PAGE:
Another time happened in school; someone again brought a Quija board in the playground during recess (Quija boards gained popularity in the 70’s).  And in my mind, I focused on it not working and again using God’s name to stop it, this time the whole board shook, and even the pointer went flying off the table. Everyone got a bit freaked out, not knowing why this was happening. I must admit I got a bit scared myself, with the realization with just my thinking about stopping the Quija from working, I could have this strong kinetic effect.

I never told anyone about these incidents, again a secret I kept to myself, because this was borderline in my reasoning as to whether it was from God or the Devil. Again, something more for me to feel guilty and ashamed about. This heavy guilty feeling was often a major block or setback for me in my spiritual transformation throughout my life. It affected several of my major decisions in my life. It is only now that I am coming to realize these were all karmic lessons and choices for me that I chose before ever incarnating on this earth.

The New Narrative Begins Erasing Mother

So, when my father married my stepmother only six months after mom’s death I was not at all happy about this union. Added to this fact that my father insisted that we all call her mom. Neither G nor I felt comfortable about doing this, my younger brothers and sisters were somewhat accepting as they were happy to have a mother again and perhaps a feeling of security again. Maybe? I’m not sure, I think everyone just wants some type of peaceful family life again.

I’m giving my father the benefit of doubt here as to why he made such a drastic decision like marrying so soon after his wife’s passing and to such a young wife. He most likely felt he had to do this under the circumstances to help care for his many children. Also imagine the gossip in the congregation of JW’s, the neighborhood, his work…so again he made some very dramatic, drastic decisions to keep up an image for himself.

The decision to hide or erase my mother, however, was something I still battled with regarding forgiving my father. Upon marrying my stepmother, he had her burn all photos of our mother so there was no evidence of her ever being our mother. My brother G found out about this and was furious as was I. Both of us tried our best to object, defend, and stand our ground on this very terrible action, an action we found to be very heartless and cold.  All memory of her was being erased, a tough thing for grieving children to help heal in their loss of a mother. All of this to keep the narrative and image that our new stepmother is our mother.

This new narrative didn’t work for G and I however, because of our ages. So, G left home at only 16 and myself at only 18. To the rest of the family, we became known as the black sheep of the family, many untrue negatives used to describe my older brother and me. And this rift between our father and ourselves continued till the day he died where both of us didn’t even attend his funeral in 2013. In an odd way we abandoned him like he abandoned us.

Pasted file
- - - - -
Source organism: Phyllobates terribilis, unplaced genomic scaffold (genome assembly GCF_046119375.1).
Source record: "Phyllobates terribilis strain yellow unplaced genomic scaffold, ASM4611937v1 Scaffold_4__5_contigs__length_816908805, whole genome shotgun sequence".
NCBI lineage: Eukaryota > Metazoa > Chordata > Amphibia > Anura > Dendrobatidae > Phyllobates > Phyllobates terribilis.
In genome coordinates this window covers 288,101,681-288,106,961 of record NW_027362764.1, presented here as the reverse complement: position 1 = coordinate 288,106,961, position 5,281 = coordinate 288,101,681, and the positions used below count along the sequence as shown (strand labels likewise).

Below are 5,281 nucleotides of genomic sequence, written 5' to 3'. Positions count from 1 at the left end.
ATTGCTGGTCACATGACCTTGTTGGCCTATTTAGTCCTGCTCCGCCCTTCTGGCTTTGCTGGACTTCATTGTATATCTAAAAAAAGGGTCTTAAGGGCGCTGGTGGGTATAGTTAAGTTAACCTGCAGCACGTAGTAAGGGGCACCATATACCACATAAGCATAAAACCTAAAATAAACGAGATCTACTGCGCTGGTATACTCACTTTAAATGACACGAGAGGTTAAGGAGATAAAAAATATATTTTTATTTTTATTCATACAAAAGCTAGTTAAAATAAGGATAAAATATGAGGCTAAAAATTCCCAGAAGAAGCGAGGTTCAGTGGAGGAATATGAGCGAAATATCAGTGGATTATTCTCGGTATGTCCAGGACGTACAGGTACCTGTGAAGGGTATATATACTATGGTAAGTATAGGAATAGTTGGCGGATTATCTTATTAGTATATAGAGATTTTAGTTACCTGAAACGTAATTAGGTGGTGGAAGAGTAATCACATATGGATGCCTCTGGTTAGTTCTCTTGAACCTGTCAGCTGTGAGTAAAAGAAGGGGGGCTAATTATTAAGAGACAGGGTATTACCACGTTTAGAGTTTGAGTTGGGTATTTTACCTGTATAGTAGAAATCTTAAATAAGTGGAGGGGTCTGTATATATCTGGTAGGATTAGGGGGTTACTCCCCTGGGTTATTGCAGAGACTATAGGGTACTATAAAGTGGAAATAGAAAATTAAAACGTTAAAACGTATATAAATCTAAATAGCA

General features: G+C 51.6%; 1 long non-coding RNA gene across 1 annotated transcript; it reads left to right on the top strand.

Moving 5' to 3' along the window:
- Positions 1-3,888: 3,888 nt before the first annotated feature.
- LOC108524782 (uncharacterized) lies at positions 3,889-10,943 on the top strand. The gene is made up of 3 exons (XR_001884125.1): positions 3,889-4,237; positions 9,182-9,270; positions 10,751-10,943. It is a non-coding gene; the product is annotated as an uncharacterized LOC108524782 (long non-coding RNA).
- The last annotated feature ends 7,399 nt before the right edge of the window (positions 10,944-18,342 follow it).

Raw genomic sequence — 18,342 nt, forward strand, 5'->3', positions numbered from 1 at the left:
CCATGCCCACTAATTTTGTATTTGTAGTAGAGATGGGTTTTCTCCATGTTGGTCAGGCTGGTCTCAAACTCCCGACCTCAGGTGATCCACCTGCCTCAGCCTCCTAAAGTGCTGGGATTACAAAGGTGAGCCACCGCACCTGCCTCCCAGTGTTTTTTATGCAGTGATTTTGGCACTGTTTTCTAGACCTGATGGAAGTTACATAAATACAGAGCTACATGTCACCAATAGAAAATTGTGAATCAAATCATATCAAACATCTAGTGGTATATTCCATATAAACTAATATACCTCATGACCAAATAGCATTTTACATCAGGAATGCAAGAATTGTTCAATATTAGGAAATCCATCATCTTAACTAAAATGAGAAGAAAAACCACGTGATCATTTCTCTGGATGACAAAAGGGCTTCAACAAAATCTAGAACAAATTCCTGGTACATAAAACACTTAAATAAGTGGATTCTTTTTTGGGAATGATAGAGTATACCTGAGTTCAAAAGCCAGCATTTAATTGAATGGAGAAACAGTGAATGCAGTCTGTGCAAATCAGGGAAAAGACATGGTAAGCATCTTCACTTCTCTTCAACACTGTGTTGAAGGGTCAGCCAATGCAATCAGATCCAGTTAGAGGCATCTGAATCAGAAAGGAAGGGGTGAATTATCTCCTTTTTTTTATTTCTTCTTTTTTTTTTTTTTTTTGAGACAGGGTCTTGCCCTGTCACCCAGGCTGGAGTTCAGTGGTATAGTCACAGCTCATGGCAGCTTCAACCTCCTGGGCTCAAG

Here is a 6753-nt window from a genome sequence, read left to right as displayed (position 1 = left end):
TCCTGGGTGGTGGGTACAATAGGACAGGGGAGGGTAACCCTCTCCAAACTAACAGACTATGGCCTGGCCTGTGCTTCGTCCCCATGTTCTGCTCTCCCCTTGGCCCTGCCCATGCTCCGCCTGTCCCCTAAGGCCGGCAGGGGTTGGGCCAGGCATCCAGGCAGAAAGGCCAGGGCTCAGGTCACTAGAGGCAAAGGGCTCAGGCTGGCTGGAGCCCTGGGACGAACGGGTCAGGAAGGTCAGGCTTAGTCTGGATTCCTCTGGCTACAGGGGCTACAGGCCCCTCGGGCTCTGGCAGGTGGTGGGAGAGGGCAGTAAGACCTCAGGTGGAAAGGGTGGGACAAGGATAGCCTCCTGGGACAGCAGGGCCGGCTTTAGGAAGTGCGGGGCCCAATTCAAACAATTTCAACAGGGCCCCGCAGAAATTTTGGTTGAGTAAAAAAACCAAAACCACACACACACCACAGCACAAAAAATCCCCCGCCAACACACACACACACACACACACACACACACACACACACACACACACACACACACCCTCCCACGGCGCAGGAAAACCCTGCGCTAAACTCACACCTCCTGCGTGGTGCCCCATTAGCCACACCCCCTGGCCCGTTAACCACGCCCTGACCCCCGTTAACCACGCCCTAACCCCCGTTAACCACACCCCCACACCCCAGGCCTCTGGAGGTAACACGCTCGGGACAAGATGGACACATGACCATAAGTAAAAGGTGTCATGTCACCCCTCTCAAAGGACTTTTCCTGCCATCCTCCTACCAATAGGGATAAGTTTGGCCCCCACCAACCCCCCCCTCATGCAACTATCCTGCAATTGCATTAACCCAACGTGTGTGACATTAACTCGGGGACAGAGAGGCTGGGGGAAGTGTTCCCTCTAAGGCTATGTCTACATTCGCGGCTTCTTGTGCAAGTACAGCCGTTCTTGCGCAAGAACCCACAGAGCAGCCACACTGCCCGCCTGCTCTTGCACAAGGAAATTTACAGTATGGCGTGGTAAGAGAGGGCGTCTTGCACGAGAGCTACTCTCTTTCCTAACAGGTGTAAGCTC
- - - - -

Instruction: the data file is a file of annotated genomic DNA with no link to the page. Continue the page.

To help with projecting this new image my father was creating he managed to get a job transfer to Calgary, Alberta in the middle of 1970, his new wife already pregnant with her first child my first half-brother.  So, we moved to a new city and province from the only family home we knew in Saskatoon, Saskatchewan. This was again only a year after our mother died. So many changes, so much stress, insecurity, and challenges. This was a lot for children who just lost their mother a year earlier. But we were all so resilient and strong, traits from our grandpa I’m sure as he was the epitome of strength and independence. We also seemed to know instinctively how to stick together and work as a team, having to depend on each other from such young ages. We would never think of snitching or telling on each other, keeping anything, we didn’t want the new stepmother or our father to know about that may not be quite right. We developed a strong loyalty to each other. Little secrets were constantly being kept.

But my hidden secrets about my experiences with spirit I am only now sharing as I go through this process of understanding my shadow side as a necessary step towards transformation. Stay tuned for Part 3 coming soon…

A VIEWS EXPRESSED DISCLAIMER The following personal life accounts were accomplished by Tracy L. Thompson in her personal capacity according to her account of memory of times past. These points of view and opinions of accounts from memory are the author’s own and do not reflect the view of others in her extended family. Proper names have been changed to only one letter to protect their privacy. These stories are NOT Victim statements but given as examples for mainly those of the spiritual community or those of understanding. Thank you for your respect and kindness to others when reading these accounts in remembering that not all will be understanding or believing of these accounts.